Solar phone chargers were introduced more to take advantage of a willing market than to solve a problem. To my mind, they are sold in completely the wrong way. Most marketing material for these kind of “green” chargers is that you’re helping save the planet. That simply isn’t true.
Even if you used a solar phone charger every day for five years, you would probably only save a few pounds of CO2. That’s still probably less than it took to make the thing in the first place. What marketers should concentrate on is the utility of the device.
I have a solar iPhone charger and I take it everywhere with me. In the car, on the trail, on my bike, and even out with the dogs. As I’m always on the phone, the charge runs out pretty quickly. When I’m in the middle of nowhere, there is nothing more convenient that having a solar phone charger to keep the battery topped up, or to recharge it.
That is the real benefit of having a solar iPhone charger. Not saving carbon, but allowing me to recharge my phone battery wherever I am in the world. As long as there is sunlight and network coverage, I’m golden.
Marketing is a tricky business, especially on products that aren’t in the mainstream. This utility style marketing approach would work well with other products, not just solar phone chargers. Home solar systems too. While their carbon saving can be quantified as between five and eight years of use, it’s the benefits of having and generating your own power that’s the biggest pull.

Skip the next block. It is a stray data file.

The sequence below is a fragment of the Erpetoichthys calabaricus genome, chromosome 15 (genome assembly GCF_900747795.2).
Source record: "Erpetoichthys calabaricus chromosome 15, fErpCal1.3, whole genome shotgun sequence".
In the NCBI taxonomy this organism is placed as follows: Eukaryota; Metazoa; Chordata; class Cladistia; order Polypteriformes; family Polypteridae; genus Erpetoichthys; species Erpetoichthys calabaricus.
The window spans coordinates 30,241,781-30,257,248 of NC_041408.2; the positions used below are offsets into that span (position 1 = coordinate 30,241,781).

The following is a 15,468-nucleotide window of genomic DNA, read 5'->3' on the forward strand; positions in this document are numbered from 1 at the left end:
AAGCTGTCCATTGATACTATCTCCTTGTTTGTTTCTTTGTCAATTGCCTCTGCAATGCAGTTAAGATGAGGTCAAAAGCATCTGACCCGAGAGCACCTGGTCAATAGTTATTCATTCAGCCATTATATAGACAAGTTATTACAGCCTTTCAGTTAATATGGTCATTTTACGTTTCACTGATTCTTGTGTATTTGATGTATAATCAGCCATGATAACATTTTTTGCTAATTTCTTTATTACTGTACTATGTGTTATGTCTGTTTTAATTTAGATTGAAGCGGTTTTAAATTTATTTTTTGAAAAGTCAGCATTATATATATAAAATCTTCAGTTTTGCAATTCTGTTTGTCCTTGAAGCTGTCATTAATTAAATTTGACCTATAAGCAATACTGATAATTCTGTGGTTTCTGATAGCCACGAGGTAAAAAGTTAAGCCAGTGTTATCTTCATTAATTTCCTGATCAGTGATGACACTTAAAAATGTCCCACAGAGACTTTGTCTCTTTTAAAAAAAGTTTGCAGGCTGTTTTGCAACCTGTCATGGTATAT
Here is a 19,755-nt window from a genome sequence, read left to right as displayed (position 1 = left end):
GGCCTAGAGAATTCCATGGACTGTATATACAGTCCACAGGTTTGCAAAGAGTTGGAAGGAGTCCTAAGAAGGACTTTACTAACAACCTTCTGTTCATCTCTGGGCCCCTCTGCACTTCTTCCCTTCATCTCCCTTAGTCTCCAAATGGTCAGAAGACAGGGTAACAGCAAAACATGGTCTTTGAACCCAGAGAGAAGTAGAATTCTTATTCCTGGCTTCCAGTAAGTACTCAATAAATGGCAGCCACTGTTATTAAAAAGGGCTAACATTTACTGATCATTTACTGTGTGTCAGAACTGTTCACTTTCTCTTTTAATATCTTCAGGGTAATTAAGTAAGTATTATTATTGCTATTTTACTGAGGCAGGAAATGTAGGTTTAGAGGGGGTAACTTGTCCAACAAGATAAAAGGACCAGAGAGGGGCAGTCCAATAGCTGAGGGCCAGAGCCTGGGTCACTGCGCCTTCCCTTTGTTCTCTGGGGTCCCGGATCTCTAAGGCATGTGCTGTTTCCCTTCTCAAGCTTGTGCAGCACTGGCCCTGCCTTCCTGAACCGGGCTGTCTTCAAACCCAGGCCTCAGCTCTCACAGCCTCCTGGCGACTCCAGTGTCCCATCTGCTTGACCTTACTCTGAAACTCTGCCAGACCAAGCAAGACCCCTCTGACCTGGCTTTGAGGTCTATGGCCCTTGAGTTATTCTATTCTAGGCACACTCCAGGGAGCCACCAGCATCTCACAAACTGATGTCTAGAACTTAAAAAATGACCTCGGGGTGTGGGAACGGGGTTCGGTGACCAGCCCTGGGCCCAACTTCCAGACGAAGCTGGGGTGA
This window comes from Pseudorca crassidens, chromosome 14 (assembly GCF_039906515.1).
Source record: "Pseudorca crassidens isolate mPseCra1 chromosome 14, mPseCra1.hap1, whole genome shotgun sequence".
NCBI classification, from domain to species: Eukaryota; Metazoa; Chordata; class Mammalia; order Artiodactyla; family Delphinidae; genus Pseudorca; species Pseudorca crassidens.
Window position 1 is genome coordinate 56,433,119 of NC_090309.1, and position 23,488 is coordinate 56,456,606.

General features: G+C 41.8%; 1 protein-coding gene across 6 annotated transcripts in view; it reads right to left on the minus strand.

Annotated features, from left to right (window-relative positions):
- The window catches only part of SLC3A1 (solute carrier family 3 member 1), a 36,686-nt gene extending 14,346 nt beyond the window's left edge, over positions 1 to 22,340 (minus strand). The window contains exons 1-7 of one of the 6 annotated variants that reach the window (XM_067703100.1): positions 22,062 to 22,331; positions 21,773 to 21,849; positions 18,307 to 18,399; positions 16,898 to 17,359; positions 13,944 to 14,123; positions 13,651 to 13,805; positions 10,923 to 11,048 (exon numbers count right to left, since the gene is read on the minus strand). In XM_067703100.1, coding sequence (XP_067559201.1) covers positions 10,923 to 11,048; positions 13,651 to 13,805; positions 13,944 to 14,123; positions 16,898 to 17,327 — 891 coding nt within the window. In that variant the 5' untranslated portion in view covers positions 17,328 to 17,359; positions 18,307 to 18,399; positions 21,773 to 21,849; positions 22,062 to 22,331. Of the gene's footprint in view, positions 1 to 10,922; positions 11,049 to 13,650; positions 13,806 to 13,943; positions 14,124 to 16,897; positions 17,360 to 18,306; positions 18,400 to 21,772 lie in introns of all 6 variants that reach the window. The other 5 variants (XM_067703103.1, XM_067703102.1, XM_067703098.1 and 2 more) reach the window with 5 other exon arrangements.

As much as we may think otherwise, most of us aren’t too worried about saving the world, reducing carbon emissions or keeping panda bears alive. We’re more interested in what the technology can do for us, what benefits it brings to us personally.
There are more than a few people out there who will be disagreeing with what I just said, but think about it for a moment. If solar technology didn’t have significant benefits for your own way of life, would you have spent the money to have it installed?
Solar phone chargers are just one example of where marketing falls down in my eyes. For example, right now, I would be marketing my solar iPhone charger at Japan, saying that even with Fukushima playing up, you could still use the phone to call your loved ones. Harsh? Sure, but realistic.
But, enough of that, back to the chargers. Having a solar iPhone charger hasn’t changed my life, isn’t going to stop global warming, and isn’t going to stop poachers killing elephants. It is making my life more convenient, and allows me to be on the road longer to learn more about solar energy and how it can be generated.
That not only benefits me, it benefits you too, because whatever I learn, I share. So while these gadgets are advertised as helping to save the world. They won’t. Much like the Toyota Prius, they take too many raw materials to wear the “green” label with a clear conscience.